Bangladesh: Floods and Landslides - Apr 2018Ongoing
Pre-monsoon rains started on 18 April 2018 near Cox’s Bazar on Bangladesh’s southern coast. A risk analysis released in the beginning of this year estimated that at least 86,000 people were living in areas at particularly high risk of floods while more than 23,000 were on steep, unstable hillsides that could crumble with continuous heavy rainfall. The camp population has risen by some 200,000 people since. (Red Cross Red Crescent Climate Centre, 22 Apr 2018)
Over 40,000 Rohingya families in Bangladesh’s Cox’s Bazar refugee camps have now been trained in shelter upgrade techniques ahead of the fast approaching monsoon and cyclone season...In total 100,000 families will be reached through the trainings, while IOM is overseeing the roll out of a similar number of upgrade kits containing ropes, bamboo, tarpaulin and tools. (IOM, 24 Apr 2018)
In case of flooding, the number of people suffering acute watery diarrhea is likely to increase. UNICEF and partners are readying to support an estimated 10,000 people, more than half of which (55 per cent) are children, with treatment for Acute Watery Diarrhea over the next three months. UNICEF is constructing 5 additional Diarrhea treatment centers. One has already opened, two other will open later this week and the two last ones end of May...At least 3 out of 24 health facilities supported by UNICEF in the camps and makeshift settlements are at risk of flooding. This could affect between 25,000 and 30,000 people, more than half of which are children. (UNICEF, 1 May 2018))
UNHCR...is rushing additional aid to Bangladesh where the first monsoon rains have been affecting Cox’s Bazar district and the hundreds of thousands of Rohingya refugees there. The first of three scheduled humanitarian airlifts carrying additional shelter materials arrived in Bangladesh on Tuesday (1 May). Its load, 1,400 tents, is the first batch of 10,000 tents that UNHCR will airlift by the end of May. The aim is for the tents to provide emergency shelter for an estimated 60,000 refugees currently residing in areas at high risk of landslides and flooding. Aid is also being moved by sea; this includes additional tents, 170,000 tarpaulins sheets, and other basic items. Humanitarian partners estimate that between 150,000 and 200,000 Rohingya refugees will be at risk this monsoon season...Of this number, 24,000 people are at critical risk due to severe instability of the land on which their shelters have been constructed. (UNHCR, 4 May 2018)
The newly prepared 12-acre plot is now ready to receive shelters and other key services. It will provide new homes for nearly 500 families currently living in some of the most high-risk parts of the refugee site. (IOM, UNHCR and WFP, 8 May 2018)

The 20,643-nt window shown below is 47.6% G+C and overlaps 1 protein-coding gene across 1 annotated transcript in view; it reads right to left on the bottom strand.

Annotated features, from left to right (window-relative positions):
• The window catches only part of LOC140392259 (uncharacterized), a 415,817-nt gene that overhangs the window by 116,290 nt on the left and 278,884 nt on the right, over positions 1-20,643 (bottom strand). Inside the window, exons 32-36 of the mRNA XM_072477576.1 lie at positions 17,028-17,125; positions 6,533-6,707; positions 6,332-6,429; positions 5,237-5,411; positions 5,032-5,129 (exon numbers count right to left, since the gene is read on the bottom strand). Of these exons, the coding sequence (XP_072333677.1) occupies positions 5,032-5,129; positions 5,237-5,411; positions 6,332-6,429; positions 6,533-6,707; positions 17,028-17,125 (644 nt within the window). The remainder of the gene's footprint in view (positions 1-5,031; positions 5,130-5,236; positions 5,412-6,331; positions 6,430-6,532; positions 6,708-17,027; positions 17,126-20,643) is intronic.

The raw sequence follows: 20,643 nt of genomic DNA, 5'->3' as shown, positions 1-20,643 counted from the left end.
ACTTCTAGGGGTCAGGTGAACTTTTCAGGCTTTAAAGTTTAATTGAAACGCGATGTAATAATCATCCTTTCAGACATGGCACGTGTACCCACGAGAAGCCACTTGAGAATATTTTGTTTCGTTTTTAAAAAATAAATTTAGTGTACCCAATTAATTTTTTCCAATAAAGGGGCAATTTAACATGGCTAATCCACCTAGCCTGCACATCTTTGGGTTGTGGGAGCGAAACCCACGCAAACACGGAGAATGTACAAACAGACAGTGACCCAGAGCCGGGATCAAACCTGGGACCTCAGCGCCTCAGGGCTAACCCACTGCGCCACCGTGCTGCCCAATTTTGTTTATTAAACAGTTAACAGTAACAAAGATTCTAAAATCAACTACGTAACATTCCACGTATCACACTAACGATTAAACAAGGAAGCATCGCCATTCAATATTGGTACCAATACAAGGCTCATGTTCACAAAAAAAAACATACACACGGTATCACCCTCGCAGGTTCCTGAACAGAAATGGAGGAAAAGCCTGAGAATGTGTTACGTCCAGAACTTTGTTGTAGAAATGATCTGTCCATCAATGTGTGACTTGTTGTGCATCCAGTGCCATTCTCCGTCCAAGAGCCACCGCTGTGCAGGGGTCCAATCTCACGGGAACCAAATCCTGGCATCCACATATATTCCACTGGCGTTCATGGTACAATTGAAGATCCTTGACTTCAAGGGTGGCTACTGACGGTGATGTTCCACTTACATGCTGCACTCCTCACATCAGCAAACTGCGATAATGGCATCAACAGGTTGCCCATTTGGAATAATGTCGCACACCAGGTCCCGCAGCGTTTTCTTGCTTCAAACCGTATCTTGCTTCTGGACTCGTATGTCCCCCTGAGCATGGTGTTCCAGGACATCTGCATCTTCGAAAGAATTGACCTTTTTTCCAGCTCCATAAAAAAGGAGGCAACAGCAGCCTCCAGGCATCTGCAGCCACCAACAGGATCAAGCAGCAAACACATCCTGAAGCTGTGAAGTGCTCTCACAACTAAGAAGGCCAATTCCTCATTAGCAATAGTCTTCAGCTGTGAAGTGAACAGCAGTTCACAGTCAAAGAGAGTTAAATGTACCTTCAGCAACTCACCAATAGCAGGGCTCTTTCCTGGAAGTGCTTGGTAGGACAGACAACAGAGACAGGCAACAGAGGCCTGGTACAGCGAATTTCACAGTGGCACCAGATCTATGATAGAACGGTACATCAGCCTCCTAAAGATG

In the Rohingya refugee camps, during the period of 14-21 May, over 50 households and more than 150 individuals were affected by landslides and windstorms. To date, more than 21,300 refugees have been relocated from high risk locations with an additional 8,400 planned...Of the 24,000 latrines to be de-sludged, over 17,500 are completed. There is still a need for new de-sludging and solid waste management sites, and there remains a high risk of disease outbreaks including water borne diseases (Acute Watery Diarrhoea, Hep A, Hep E) and vector borne diseases (Dengue, Malaria), due to the poor sanitary conditions in the camps. (OCHA, 21 May 2018)
Between 22-30 May 2018, 503 refugees living in camps in Cox’s Bazar and at risk of landslides or floods, were relocated to safer areas. More than 660 people were affected by weather-related incidents including landslides during the same period. To date, over 25,000 people have been relocated within the camps either to safer areas, or to facilitate construction and improvement works. (OCHA, 4 Jun 2018)
The first heavy rains of the year swept through Rohingya refugee settlements in Cox’s Bazar district this weekend, marking the start of the monsoon season...Torrential rains and winds up to 70 kilometres per hour caused at least 89 reported incidents, including 37 landslide incidents, causing several injuries and one confirmed fatality – a child. Nearly 2,500 refugee families, some 11,000 people in all, are affected. As of 10 June the rain has become nearly continuous. According to the Bangladesh Meteorological Department nearly 400 millimetres of rain have fallen in Cox’s Bazar area since Sunday. This is equivalent to two thirds of the average June rainfall for this part of the country. (UNHCR, 12 Jun 2018).
From 11 to 18 June, heavy monsoon rains in Cox’s Bazar again triggered flooding and landslides in the Rohingya refugee camps, affecting 9,000 individuals and displacing more than 2,000 people. Small-scale landslides, floods and high winds damaged structures, bridges, culverts, drainage channels and access roads as well as water points, latrines and other facilities in Ukhia and Teknaf. Weather conditions continue to pose serious protection, health and other risks to refugees, especially to women and children who represent over 80 per cent of the Rohingya refugee population. (OCHA, 18 Jun 2018)